# Armies of the Austro-Prussian and Franco-Prussian Wars by Uniformology By Uniformology

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Sound Symbolism

Sound symbolism is the examine of the connection among the sound of an utterance and its that means. during this interdisciplinary choice of new reviews, twenty-four best students speak about the function of sound symbolism in a concept of language, drawing on quite a lot of linguistic facts. The large new examine awarded right here finds that sound symbolism performs a much more major function in language than scholarship has hitherto well-known.

Additional resources for Armies of the Austro-Prussian and Franco-Prussian Wars (Uniformology CD-2004-39)

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X→1 17. Given ε > 0, we need δ > 0 such that if 0 < |x − (−3)| < δ, then |(1 − 4x) − 13| < ε. But |(1 − 4x) − 13| < ε ⇔ |−4x − 12| < ε ⇔ |−4| |x + 3| < ε ⇔ |x − (−3)| < ε/4. So if we choose δ = ε/4, then 0 < |x − (−3)| < δ ⇒ |(1 − 4x) − 13| < ε. Thus, lim (1 − 4x) = 13 by the definition of x→−3 x a limit. 19. Given ε > 0, we need δ > 0 such that if 0 < |x − 3| < δ, then So choose δ = 5ε. Then 0 < |x − 3| < δ of a limit, lim x→3 x 3 − <ε ⇔ 5 5 ⇒ |x − 3| < 5ε ⇒ 1 5 |x − 3| < ε ⇔ |x − 3| < 5ε. |x − 3| <ε ⇒ 5 x 3 − < ε.

X→1 (d) f (x) approaches 4 as x approaches 5 from the left and from the right, so lim f (x) = 4. x→5 (e) f(5) is not defined, so it doesn’t exist. 7. (a) lim g(t) = −1 (b) lim g(t) = −2 t→0− t→0+ (c) lim g(t) does not exist because the limits in part (a) and part (b) are not equal. t→0 (d) lim g(t) = 2 (e) lim g(t) = 0 t→2− t→2+ (f ) lim g(t) does not exist because the limits in part (d) and part (e) are not equal. t→2 (g) g(2) = 1 (h) lim g(t) = 3 t→4 9. (a) lim f (x) = −∞ (b) lim f(x) = ∞ (d) lim f (x) = −∞ (e) lim f (x) = ∞ x→−7 x→6− (c) lim f (x) = ∞ x→−3 x→0 x→6+ (f ) The equations of the vertical asymptotes are x = −7, x = −3, x = 0, and x = 6.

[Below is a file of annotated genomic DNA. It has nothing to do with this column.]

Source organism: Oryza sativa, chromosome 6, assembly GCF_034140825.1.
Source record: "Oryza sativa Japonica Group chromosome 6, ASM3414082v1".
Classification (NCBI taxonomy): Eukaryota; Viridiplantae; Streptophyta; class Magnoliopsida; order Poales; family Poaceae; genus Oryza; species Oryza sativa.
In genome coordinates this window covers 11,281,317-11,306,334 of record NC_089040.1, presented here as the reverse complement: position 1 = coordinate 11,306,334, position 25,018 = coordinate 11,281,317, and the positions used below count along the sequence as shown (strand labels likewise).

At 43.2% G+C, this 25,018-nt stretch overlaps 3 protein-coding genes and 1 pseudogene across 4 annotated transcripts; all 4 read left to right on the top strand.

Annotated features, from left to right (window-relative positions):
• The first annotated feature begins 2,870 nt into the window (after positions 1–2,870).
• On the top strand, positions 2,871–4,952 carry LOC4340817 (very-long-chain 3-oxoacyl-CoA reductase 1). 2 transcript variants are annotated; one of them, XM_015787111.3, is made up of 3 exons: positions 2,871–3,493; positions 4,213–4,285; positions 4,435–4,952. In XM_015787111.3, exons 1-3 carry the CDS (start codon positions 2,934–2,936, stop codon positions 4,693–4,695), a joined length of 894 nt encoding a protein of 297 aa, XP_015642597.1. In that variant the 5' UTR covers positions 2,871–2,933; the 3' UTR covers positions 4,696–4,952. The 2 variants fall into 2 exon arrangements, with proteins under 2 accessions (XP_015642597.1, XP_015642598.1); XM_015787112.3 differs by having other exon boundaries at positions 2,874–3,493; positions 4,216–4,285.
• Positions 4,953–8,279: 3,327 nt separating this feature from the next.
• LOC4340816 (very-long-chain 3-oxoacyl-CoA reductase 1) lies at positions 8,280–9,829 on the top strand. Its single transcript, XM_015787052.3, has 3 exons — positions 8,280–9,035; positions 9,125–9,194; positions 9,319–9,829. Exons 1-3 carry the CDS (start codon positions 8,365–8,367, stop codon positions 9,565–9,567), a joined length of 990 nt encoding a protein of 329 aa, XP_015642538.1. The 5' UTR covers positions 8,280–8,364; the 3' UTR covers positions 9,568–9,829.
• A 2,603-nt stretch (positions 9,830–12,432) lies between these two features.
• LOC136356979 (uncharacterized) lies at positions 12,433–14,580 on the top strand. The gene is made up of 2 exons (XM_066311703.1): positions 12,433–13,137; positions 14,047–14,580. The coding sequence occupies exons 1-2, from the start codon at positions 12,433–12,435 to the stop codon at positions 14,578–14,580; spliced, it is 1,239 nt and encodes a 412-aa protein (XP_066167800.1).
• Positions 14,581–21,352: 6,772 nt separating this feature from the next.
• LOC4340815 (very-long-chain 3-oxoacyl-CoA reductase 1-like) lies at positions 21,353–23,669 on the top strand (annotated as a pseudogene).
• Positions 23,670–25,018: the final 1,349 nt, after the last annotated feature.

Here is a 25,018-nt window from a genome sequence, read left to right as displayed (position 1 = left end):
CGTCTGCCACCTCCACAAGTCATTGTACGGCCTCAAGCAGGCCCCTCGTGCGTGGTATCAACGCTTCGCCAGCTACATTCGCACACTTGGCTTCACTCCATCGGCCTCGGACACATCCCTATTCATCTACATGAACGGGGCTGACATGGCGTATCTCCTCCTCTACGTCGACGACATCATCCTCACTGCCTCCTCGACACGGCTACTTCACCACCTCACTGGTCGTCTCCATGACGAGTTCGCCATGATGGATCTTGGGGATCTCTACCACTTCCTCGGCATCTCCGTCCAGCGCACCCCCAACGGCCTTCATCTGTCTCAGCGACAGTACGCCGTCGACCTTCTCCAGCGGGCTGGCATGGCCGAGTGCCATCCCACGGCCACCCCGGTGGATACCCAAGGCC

Remember that |a| = a if a ≥ 0 and that |a| = −a if a < 0. Thus, x + |x| = + 2x if x ≥ 0 0 if x < 0 and y + |y| = + 2y 0 if y ≥ 0 if y < 0 We will consider the equation x + |x| = y + |y| in four cases. (1) x ≥ 0, y ≥ 0 2x = 2y (2) x ≥ 0, y < 0 2x = 0 x=y x=0 (3) x < 0, y ≥ 0 0 = 2y (4) x < 0, y < 0 0=0 0=y Case 1 gives us the line y = x with nonnegative x and y. Case 2 gives us the portion of the y-axis with y negative. Case 3 gives us the portion of the x-axis with x negative. Case 4 gives us the entire third quadrant.